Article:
9 To whom is Charlie Chaplin reported to have said at the 1931 premiere of City Lights: "They cheer me because they all understand me, and they cheer you because no-one understands you"?
10 Which Viennese polymath and cabaret star wrote Kulturgeschichte der Neuzeit, translated into English in 1930 as the three-volume set of Cultural History of the Modern Age, and an unfinished companion piece Kulturgeschichte des Altertums (The Cultural History of the Ancient World), before committing suicide by defenestration during the 1938 Anschluss just as Nazi troops were coming to apprehend him?
11 Not to be confused with his famous scientist cousin, which musicologist was born in Munich before going into exile after 1933, first in Italy and then in London, and is best remembered for the three-volume history The Italian Madrigal, the standard monograph on Mozart and his reworking of Kochel's catalogue on the same composer?
12 Included in his first collection Der Sand aus den Urnen/The Sand from the Urns (1948), which poem by Paul Celan is said to be the single most famous such work about the Nazi death camps?
13 Which German dramatist's best known plays are seen as The Captain of Kopenick (1931) and, written after his immigration to the US, The Devil's General (1946)?
14 Of which composer did Erik Satie say: "[He] refuses the Legion d'Honneur but all his music accepts it"?
15 Born in Buenos Aires in 1911, which man combined science (including work at the Curie Laboratory) with radical left wing politics for the first part of his career before giving himself full-time to writing, painting and education after 1945, publishing the novel The Tunnel (1945), editing Nunca Mas/Never Again, which detailed the atrocities of the Argentine junta and memorably calling the tango 'the strangest popular song that mankind has ever produced' in his work Entre La Letra Y La Sangre?
16 Which poet wrote in volume five of Gesammelte Werke: "Fame is finally only the sum total of all the misunderstandings that can gather around a new name"?
17 The man who defined the Communist world as the first society in history condemned to live behind walls in order to stop people getting out, which French writer (1924-2006) earned international fame with such books as How Democracies Perish and 1970's Without Marx or Jesus in which he guessed that America would not be universally admired for making a totalitarian hegemony impossible?
18 The title subject of JP Stern's 1959 book A Doctrine of Scattered Occasions, which German thinker and professor of physics, astronomy and maths at Gottingen (1742-1799) wrote of the bad writer in his Aphorismen when he said "It was impossible for him not to disturb words in the possession of their meanings" and was known for keeping scores of "Waste-Books" and manuscript notebooks?
19 Who said: "Everyone has a lurking wish to appear considerable in his native place"?
20 Leaving behind many volumes of his Journal, Varia, correspondence and memoirs, which writer became famous in Poland principally due to his 1938 surrealist novel Ferdyduke and went into exile in Argentina from 1939 to 1969?
21 Named after the city of his birth, what was the name of Duke Ellington's first professional band which comprised only half a dozen players when it reached New York in 1923?
22 Described as modern Germany's greatest historian, which man (1909-94) published the monumental 1000-page plus work Deutsche Geschichte des 19. und 20. Jahrhunderts, as well as the memoir Erinnerungen und Gedanken/Memories and Thoughts and volume of essays Wir alle sind, was wir gelesen/ We Are All What We Read?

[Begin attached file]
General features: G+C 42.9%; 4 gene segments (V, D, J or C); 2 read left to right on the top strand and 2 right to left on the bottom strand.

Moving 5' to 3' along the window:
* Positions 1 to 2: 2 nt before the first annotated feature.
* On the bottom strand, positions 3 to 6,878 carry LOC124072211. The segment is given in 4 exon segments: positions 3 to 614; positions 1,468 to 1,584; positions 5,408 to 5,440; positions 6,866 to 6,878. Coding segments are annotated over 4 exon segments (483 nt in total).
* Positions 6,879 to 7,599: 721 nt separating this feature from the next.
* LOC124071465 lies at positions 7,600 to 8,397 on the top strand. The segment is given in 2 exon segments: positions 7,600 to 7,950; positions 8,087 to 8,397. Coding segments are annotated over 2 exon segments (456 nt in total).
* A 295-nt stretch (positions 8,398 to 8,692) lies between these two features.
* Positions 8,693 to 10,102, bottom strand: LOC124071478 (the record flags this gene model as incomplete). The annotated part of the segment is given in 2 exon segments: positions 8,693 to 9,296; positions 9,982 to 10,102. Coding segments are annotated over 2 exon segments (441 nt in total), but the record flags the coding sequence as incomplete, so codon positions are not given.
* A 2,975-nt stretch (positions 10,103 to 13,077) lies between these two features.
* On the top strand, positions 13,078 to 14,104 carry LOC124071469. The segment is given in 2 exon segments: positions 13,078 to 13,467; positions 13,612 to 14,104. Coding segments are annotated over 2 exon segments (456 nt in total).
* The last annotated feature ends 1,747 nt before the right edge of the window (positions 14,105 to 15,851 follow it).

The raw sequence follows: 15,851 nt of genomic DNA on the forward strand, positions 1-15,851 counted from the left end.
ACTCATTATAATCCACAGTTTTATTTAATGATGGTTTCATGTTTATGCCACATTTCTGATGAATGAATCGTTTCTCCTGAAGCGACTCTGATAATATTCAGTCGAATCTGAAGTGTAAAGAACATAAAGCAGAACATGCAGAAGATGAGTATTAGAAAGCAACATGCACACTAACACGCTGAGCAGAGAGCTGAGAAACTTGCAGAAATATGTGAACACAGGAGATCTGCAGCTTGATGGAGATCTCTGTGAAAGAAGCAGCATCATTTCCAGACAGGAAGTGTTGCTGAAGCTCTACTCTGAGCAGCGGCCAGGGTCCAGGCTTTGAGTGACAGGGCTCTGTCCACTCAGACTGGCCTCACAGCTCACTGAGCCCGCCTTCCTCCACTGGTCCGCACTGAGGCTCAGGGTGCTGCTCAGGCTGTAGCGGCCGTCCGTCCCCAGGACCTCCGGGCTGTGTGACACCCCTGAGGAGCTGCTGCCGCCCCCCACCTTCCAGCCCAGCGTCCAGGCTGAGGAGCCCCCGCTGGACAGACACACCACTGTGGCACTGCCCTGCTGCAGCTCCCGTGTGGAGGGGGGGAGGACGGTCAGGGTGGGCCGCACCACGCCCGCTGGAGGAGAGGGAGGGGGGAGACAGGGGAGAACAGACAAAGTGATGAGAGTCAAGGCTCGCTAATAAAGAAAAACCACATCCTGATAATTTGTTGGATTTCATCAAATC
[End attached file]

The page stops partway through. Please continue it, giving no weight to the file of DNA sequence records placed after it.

23 Said to be Italy's most famous poet after WW2, which 1975 Nobel winner's first reputation-making collection was called Ossi di seppia/Cuttlefish Bones and is remembered by many of his countrymen for the line of verse "Bring me the sunflower mad with light"?
24 By what name is Charles Louis de Secondat, Baron de La Brede et de ___________ (1689-1755) better known?
25 To whom did Sergei Diaghilev give the famous instruction "Astonish me"?
26 A Basque born in Bilbao in 1864(-1936), which professor of Greek at the University of Salamanca from 1891 endured the most important personal event of his life: a spiritual crisis in 1897 in which he lost his faith and influenced all his subsequent work, and was described by Carlos Fuentes as "one of the writers who began to give us our sense of the Spanish world. The essay as an art form" thanks to his volumes of Ensayos?
27 Which author (1903-66) pronounced in A Little Learning that nobody without a classical education could ever write English correctly?
28 Wounded at the Battle of Tshushima in the Russo-Japanese War, which military leader studied at Harvard after WW1 and wrote this poem aboard his flagship Nagato on New Year's Day, 1940: "Today, as chief/Of the sea guardians/Of the land of the dawn,/Awed I gaze up/At the rising sun"?
29 Which Soviet era writer and WW2 pilot, who died in 2006, wrote the short political analysis book The Reality of Communism (1984) and the satirical novel The Yawning Heights?
30 Born in Radom, Poland in 1927, which professor of philosophy at the University of Warsaw was ejected from the Communist Party in 1966 and expelled from academic life in 1968, going into exile and publishing such works as the three-volume treatise Main Currents of Marxism and the slim book Le Village introuvable (1986) where he insisted on the indispensability of an inherited social fabric and the impossibility of achieving a so-called global village?
Answers to BH150 II
1 Heinrich Heine 2 Tamara Karsavina 3 Chris Marker 4 Picana 5 Rosencrantz and Guildenstern Are Dead 6 Nadezhda Mandelstam (wife of Osip) 7 Manes Sperber 8 Alan Moorehead 9 Albert Einstein 10 Egon Friedell 11 Alfred Einstein 12 Todesfugue (Death Fugue) 13 Carl Zuckmayer 14 Maurice Ravel 15 Ernesto Sabato 16 Rainer Maria Rilke 17 Jean-Francois Revel 18 Georg Cristoph Lichtenberg 19 Dr Johnson 20 Witold Gombrowicz 21 The Washingtonians 22 Golo Mann (third child of Thomas Mann) 23 Eugenio Montale 24 Montesquieu 25 Jean Cocteau 26 Miguel de Unamuno 27 Evelyn Waugh 28 Isoroku Yamamoto 29 Aleksandr Zinoviev 30 Leszek Kolakowski